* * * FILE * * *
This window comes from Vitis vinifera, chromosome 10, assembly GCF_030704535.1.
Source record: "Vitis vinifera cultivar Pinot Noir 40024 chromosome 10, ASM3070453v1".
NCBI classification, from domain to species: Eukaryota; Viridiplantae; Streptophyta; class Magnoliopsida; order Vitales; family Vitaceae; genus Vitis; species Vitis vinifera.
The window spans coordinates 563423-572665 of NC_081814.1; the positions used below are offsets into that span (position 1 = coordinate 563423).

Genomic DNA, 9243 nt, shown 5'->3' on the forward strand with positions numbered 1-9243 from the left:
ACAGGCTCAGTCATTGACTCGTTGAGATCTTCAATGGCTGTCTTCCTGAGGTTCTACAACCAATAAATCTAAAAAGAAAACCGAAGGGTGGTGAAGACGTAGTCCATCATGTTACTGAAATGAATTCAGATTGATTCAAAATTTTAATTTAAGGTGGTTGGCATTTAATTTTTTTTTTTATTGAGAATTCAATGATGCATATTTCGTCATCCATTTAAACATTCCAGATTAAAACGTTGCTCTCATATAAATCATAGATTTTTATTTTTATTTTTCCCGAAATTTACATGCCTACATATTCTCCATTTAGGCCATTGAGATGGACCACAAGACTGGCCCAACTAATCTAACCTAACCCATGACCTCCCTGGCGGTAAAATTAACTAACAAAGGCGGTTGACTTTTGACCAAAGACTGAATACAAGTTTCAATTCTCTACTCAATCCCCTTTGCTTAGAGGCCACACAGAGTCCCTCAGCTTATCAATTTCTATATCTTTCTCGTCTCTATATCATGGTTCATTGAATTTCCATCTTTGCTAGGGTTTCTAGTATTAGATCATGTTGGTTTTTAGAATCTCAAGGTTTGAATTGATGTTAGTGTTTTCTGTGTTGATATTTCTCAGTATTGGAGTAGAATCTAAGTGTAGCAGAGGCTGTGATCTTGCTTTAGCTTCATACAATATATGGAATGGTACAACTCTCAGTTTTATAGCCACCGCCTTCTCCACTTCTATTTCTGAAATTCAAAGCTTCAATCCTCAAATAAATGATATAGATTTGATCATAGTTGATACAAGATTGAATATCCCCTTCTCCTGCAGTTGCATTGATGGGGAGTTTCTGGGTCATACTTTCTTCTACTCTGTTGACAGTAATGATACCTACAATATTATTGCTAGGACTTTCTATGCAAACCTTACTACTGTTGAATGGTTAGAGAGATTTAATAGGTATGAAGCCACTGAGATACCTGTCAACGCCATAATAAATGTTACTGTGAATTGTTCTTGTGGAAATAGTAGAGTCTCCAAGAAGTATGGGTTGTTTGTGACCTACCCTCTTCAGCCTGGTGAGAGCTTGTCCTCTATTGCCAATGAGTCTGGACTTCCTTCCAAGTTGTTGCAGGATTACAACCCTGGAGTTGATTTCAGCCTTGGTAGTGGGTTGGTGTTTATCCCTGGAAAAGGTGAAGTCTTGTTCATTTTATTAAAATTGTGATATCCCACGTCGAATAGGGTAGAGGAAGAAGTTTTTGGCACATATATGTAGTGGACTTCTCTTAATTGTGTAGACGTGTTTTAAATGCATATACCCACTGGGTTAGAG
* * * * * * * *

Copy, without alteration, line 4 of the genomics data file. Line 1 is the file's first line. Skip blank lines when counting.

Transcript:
The window spans coordinates 563423-572665 of NC_081814.1; the positions used below are offsets into that span (position 1 = coordinate 563423).